Avera Queen of Peace Hospital Administers First Doses of COVID-19 Vaccine Saturday

Now that the Food and Drug Administration has approved emergency use of the COVID-19 vaccines, Avera has been administering the first doses that have been allocated by the state to frontline health care workers.

A clinic was held at Avera Queen of Peace Hospital Saturday to begin the distribution process to these employees.

“We at Avera Queen of Peace Hospital are grateful that the vaccine is here and we can begin the lifesaving work of administering vaccines. While the vaccine won’t be available to everyone right away, please be assured that we will keep you informed. We recommend that people get the vaccine as soon as it is available to them,” said Interim Avera Queen of Peace Hospital Regional President and CEO Doug Ekeren.

“A safe and effective vaccine is a vital step toward ending the COVID-19 pandemic,” said David Basel, MD, Vice President of Avera Medical Group Quality. “The more people who get the vaccine, the closer we can get to ‘back to normal’ and see reduced illness and hospitalizations due to this virus. While masking and social distancing are important, a large number of people getting vaccinated is the only way this virus will get under control. The more people who get the vaccine, the more lives will be saved.”

The FDA has undergone a rigorous process to ensure this vaccine is safe and effective. “Avera and state health experts have monitored the vaccine’s progress and the data from the clinical studies and are confident in its safety and effectiveness,” Basel said.

Data on the vaccines is very promising. Vaccines are showing effectiveness levels as high as 95 percent. Side effects are generally mild and temporary, like headache, fatigue, mild fever and pain at the injection site. The first vaccine is approved for patients age 16 and older.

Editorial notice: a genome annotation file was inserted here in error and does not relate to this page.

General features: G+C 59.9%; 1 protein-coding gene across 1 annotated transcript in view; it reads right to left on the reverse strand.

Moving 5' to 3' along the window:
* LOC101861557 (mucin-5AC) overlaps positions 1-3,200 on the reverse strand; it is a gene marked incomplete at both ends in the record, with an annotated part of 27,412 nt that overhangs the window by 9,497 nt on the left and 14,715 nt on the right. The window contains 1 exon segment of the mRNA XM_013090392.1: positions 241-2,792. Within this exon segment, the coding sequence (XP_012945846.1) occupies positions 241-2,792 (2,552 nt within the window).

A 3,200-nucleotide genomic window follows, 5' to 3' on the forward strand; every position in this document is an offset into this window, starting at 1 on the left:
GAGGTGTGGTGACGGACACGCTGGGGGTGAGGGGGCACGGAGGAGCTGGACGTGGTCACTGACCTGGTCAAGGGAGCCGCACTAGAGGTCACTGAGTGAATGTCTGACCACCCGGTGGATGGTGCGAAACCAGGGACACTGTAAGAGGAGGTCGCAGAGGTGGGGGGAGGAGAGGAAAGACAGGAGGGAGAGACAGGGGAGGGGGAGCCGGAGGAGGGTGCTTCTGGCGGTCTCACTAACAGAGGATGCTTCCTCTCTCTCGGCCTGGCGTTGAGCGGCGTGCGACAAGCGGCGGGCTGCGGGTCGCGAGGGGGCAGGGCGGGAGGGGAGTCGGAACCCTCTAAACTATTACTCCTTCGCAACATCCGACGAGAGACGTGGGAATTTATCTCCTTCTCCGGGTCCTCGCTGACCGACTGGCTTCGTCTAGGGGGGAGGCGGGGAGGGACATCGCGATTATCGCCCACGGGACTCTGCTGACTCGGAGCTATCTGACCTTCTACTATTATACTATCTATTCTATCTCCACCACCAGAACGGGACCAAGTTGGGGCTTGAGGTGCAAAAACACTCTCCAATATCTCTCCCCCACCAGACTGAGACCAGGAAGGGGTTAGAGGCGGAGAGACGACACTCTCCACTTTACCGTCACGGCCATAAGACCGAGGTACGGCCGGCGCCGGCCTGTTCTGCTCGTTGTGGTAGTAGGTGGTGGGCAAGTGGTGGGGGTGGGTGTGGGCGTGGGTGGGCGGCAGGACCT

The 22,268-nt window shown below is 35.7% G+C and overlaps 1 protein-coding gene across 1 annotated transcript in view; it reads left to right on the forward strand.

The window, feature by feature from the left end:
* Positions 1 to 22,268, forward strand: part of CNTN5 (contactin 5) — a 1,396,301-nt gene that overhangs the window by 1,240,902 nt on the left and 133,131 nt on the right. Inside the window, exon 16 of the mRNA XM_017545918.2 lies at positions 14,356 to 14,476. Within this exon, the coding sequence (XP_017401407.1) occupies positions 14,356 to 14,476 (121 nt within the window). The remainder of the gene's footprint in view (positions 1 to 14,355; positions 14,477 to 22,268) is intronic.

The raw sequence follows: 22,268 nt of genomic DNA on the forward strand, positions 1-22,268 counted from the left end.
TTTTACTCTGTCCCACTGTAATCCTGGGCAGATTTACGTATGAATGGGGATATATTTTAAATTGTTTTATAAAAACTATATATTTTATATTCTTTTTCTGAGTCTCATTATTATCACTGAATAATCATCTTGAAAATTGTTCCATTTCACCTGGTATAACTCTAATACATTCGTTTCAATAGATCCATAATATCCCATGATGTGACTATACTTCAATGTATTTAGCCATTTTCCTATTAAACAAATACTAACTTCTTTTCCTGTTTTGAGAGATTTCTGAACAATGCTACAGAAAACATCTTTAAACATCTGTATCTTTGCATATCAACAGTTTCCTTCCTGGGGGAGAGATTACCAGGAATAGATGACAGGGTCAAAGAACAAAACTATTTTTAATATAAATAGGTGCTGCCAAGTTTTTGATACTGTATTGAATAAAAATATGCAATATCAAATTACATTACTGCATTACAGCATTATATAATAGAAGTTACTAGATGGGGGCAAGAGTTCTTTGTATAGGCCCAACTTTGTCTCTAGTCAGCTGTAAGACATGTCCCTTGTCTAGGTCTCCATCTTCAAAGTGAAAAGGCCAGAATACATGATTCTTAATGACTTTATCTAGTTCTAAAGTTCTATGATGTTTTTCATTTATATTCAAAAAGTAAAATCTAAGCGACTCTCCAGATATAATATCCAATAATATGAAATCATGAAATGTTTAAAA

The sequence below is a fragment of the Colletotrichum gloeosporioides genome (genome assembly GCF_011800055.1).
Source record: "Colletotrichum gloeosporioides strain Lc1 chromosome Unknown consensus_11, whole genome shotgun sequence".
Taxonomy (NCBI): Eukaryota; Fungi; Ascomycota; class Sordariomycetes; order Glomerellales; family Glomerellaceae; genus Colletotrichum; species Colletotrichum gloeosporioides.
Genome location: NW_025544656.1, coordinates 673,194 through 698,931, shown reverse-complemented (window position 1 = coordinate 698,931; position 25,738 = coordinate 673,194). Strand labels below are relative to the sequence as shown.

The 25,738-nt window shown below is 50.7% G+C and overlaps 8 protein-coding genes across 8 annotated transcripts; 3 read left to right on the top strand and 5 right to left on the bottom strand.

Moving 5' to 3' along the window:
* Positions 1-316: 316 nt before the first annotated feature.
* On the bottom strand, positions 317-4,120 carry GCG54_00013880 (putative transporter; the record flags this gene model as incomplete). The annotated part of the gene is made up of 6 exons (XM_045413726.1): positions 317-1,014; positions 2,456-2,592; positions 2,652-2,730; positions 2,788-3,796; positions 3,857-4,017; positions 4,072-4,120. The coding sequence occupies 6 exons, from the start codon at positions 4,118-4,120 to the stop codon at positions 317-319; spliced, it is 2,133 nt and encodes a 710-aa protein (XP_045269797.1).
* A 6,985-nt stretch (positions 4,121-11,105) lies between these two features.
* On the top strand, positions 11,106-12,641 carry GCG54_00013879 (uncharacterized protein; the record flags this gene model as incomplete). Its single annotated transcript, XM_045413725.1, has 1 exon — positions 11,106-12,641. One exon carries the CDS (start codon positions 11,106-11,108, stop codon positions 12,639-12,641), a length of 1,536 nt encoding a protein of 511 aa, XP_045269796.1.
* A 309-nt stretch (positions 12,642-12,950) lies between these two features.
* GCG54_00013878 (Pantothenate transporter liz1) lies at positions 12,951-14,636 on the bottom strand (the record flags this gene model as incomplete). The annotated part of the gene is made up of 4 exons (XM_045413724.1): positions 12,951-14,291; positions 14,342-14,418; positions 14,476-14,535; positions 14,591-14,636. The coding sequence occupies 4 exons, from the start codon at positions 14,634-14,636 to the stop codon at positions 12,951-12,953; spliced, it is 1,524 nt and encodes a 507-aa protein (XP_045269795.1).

Vaccine allocation to states and locations is being based on guidance from the Centers for Disease Control and Prevention, state health officials, positivity rates, vaccine storage requirements, and national guidelines from the National Academy of Sciences as well as the Catholic Healthcare Association.

In South Dakota, the state health department is asking health systems, including Avera, to distribute the vaccine.

In Minnesota, Iowa and Nebraska, state health departments are working directly with vaccination sites for distribution.

Avera started by vaccinating those health care workers essential to caring for the sickest patients in Sioux Falls in recent weeks with the Pfizer vaccine. Other regional centers in Aberdeen, Mitchell, Pierre and Yankton, as well as critical access hospitals, have received the Moderna vaccine. “This enables us to meet storage and vaccine integrity requirements,” Basel said.

Frontline workers include those in emergency medicine, intensive care and COVID units who are at the highest risk of being exposed to COVID-19. Long-term care staff are also in the first wave.

“This is a great day!” said Dr. Hilary Rockwell, an ER physician who also serves as the chief medical officer at Avera Queen of Peace Hospital, after getting her first shot. “The vaccine is our path out of the pandemic, and I’m excited to have the opportunity to get this vaccine.”

Avera Queen of Peace Chief Medical Officer, Dr. Hilary Rockwell, receives her Moderna Covid-19 vaccine from RN Kristi Riggs on Saturday.

“Being the physician who diagnosed the first case in the state, I have been on the frontline ever since and have witnessed the devastation it has caused our community,” added Dr. George Imuro, a hospitalist at Avera Queen of Peace. “I have five children and a wife to whom I return to every night. Through the vaccine, I protect myself, my family, the community and my patients. I want to become COVID-proofed so that no one can get it from me downstream.”

Next, Avera will move to long-term care residents in South Dakota per CDC and state guidelines.

After this point, people will receive the vaccine based on their risk factors. This includes people who are 65 years of age or older or who have certain chronic medical conditions. Examples of these conditions include cancer, COPD, kidney disease, heart conditions, an immunocompromised state and diabetes.

Due to limited supply of the vaccine, not everyone will be able to get vaccinated right away. Healthy adults without risk factors may not receive the vaccine until this spring. At this time, Avera cannot predict a time frame beyond the first several weeks. The vaccine involves two doses. To develop immunity to COVID-19, it will be important to get both doses.

Avera will provide patients with information and education they need to make an informed decision about vaccination. The vaccine will only be administered to groups of people for whom the vaccine has been shown to be safe and effective.

Patients do not need to contact their clinic to inquire about the COVID-19 vaccine. Current information on vaccine availability can be found at Avera.org/covid-vaccine.